Another reason that Barzona cattle are so adaptable and hardy is that they use grazing and browsing to find food. Grazing involves the cattle feeding on low-growing vegetation, while browsing involves feeding on high-growing vegetation. This makes them able to find food in a variety of climates and regions.


Male Barzona cattle tend to reach puberty at an early age and have a long, productive life. Female Barzona cattle are very fertile and can birth calves as young as two years old. They also calve easily due to the natural shape of the calves as well as their low birth weight compared to other cattle breeds. Even Barzona calves are very hardy and are strong-willed even at birth.


Barzona cattle are used primarily for beef production. Due to their breeding, they’re able to convert feed into red meat efficiently. Their meat is also muscular and well-marbled and has a high lean-to-fat ratio. They yield Choice to Prime grade meat that is of the most desirable market weight due to their genetic size which was taken into account during their breeding.

Appearance & Varieties

Barzona cattle are described as being medium-sized as well as being smooth, long-bodied, and well-balanced. All Barzona cattle are red in color, with most being medium-red. However, their color can vary from light to medium to dark red, and some may have white on their bellies or tail.

Barzona cattle may be horned or polled and their long head helps to distinguish them from other breeds. Barzona bulls average around 1,800 pounds while cows average around 1,100 pounds. However, their actual size will vary depending on their environment.


Even though they were originally bred to survive the varying climates in Arizona, Barzona cattle are now found all over the United States due to their adaptability and hardiness. You can find Barzona cattle in snowy regions due to their ability to grow thicker coats during the winter, grasslands due to their exceptional grazing ability, and swamps due to their heat tolerance and insect and parasite resistance.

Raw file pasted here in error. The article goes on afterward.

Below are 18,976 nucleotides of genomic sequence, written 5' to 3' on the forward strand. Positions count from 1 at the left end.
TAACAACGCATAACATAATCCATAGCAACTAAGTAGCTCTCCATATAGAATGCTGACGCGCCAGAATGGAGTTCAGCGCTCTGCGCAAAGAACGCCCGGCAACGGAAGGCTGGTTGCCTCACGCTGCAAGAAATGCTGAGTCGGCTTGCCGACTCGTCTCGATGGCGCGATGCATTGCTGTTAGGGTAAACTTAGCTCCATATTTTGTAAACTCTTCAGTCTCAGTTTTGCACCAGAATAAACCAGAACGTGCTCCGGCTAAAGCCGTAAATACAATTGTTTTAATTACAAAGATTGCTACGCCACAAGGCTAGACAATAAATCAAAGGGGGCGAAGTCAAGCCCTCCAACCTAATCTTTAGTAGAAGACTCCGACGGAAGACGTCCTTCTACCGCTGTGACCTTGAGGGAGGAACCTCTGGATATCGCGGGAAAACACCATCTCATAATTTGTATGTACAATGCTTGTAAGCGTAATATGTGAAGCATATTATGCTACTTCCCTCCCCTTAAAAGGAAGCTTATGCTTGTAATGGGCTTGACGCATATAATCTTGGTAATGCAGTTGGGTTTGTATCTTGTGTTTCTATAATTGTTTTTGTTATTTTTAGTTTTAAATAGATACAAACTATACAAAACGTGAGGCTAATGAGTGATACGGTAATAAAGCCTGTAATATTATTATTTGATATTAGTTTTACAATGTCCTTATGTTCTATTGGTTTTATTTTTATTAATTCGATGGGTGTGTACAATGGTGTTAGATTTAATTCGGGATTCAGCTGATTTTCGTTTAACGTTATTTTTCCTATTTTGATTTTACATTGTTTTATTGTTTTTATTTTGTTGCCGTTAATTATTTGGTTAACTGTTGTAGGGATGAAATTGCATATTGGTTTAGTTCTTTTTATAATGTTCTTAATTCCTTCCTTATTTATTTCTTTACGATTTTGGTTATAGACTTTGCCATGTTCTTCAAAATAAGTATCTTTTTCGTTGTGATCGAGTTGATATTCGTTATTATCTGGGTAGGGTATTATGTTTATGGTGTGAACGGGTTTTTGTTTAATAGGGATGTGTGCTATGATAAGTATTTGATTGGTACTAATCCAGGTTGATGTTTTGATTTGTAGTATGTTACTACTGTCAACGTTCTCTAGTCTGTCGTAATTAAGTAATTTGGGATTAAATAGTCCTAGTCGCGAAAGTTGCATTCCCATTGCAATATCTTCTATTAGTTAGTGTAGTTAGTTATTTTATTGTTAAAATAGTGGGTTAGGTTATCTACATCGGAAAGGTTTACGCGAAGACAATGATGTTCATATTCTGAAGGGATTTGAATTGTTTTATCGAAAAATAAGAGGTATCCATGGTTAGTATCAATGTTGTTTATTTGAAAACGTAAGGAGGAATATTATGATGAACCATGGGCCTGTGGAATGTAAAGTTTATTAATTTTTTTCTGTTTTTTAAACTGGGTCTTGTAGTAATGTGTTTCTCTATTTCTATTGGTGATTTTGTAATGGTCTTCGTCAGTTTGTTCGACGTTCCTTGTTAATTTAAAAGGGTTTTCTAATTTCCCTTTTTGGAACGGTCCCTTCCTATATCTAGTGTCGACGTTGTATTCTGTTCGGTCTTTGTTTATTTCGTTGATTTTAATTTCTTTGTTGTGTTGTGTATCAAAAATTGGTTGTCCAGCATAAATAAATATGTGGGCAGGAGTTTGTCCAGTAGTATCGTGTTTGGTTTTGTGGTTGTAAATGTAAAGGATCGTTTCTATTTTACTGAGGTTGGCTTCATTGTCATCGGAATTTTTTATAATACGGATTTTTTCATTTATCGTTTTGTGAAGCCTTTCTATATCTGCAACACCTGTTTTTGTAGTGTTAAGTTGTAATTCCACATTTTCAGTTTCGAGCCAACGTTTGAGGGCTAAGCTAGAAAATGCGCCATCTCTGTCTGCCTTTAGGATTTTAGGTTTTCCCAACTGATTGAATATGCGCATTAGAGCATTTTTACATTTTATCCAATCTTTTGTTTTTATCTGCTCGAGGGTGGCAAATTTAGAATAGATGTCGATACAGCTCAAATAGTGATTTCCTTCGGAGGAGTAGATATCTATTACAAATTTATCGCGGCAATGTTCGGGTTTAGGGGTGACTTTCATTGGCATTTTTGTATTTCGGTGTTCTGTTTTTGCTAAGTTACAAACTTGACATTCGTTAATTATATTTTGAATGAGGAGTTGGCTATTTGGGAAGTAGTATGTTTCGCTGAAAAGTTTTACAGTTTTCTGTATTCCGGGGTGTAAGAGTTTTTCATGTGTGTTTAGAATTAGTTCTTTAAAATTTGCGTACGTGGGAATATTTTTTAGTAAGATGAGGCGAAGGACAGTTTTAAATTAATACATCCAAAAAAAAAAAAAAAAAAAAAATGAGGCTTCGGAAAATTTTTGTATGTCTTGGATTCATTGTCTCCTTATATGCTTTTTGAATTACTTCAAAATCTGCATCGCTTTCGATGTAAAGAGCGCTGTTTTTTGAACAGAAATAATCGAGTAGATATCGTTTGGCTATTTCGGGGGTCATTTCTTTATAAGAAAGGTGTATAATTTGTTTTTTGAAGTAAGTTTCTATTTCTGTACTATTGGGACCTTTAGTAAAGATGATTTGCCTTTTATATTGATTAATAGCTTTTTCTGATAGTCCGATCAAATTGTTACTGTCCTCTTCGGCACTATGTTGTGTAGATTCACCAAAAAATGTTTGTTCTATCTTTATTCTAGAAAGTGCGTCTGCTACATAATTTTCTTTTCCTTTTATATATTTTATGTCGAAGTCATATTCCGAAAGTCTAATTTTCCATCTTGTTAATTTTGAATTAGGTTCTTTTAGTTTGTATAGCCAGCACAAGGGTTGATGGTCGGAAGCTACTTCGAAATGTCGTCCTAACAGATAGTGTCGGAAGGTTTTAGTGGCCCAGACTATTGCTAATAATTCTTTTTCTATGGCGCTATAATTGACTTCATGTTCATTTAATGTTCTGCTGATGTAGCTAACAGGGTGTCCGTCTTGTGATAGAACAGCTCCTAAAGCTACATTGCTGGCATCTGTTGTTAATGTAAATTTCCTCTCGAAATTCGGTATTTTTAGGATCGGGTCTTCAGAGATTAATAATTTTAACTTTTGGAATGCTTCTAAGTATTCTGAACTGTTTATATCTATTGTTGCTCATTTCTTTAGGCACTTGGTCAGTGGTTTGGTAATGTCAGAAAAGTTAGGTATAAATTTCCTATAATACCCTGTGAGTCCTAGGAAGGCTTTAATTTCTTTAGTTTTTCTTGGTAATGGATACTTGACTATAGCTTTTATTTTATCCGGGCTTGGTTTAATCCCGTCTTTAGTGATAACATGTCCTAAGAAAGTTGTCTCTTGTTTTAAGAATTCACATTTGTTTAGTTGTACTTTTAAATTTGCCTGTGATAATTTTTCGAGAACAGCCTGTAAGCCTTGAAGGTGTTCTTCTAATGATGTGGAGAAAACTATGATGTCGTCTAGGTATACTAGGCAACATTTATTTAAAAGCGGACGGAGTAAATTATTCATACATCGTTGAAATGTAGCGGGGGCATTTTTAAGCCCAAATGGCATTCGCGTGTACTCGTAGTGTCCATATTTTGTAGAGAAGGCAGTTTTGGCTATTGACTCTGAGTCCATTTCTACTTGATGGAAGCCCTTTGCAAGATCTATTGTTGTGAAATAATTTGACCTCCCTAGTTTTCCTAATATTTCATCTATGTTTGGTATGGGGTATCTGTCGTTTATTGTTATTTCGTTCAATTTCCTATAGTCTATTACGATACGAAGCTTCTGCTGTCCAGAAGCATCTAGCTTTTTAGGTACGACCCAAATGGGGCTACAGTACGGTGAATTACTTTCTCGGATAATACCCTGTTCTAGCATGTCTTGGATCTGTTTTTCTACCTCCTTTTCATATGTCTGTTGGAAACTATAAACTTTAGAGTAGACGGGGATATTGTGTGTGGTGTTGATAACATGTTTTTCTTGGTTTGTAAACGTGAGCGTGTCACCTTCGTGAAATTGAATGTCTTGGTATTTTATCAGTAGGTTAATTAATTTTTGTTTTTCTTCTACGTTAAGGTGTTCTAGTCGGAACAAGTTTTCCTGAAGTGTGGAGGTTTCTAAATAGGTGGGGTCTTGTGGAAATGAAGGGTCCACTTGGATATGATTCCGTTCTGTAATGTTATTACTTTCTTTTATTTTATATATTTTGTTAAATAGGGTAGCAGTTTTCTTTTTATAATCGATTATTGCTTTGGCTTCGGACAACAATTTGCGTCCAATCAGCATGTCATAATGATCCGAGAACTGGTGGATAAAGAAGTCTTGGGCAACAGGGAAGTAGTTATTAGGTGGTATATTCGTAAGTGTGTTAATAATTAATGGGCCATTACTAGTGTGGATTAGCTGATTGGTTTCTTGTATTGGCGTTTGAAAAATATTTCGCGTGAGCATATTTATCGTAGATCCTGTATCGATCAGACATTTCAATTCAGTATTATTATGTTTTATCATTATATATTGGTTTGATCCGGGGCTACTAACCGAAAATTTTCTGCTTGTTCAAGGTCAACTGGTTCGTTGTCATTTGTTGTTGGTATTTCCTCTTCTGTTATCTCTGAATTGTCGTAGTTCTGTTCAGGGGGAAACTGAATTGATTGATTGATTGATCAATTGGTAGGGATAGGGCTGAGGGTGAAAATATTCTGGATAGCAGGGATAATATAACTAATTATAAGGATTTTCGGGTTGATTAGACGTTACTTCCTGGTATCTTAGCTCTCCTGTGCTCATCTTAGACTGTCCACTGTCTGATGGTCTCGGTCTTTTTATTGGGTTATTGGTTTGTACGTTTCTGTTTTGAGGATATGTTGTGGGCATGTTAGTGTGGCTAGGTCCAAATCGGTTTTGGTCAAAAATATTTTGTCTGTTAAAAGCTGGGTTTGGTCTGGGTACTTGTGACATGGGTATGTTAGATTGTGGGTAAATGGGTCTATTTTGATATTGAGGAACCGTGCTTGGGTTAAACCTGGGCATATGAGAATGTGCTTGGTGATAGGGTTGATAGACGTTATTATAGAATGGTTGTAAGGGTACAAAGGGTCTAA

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Are Barzona Cattle Good for Small-Scale Farming?

Barzona cattle are great for small-scale farming due to being a fairly low-maintenance breed. In general, Barzona cattle are cheaper to care for due to their feeding ability and they require less medical care due to their natural disease resistance.

Barzona cattle also have high calving ability and can produce calves for longer than other breeds. And since they are used primarily for beef production instead of milk, you don’t need a lot of specialized milking equipment for them.

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Final Thoughts About Barzona Cattle

If you’re looking for an affordable, highly adaptable, and hardy breed that is also easy to care for, then Barzona cattle may be the perfect choice for you. No matter where you live in the United States, Barzona cattle make great additions to small-scale farms, especially those that are just being established. They’ll live for a long time due to their hardiness, and will produce lots of calves as well as high-quality beef when the time is right.

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Featured Image Credit: Anjela Lee, Shutterstock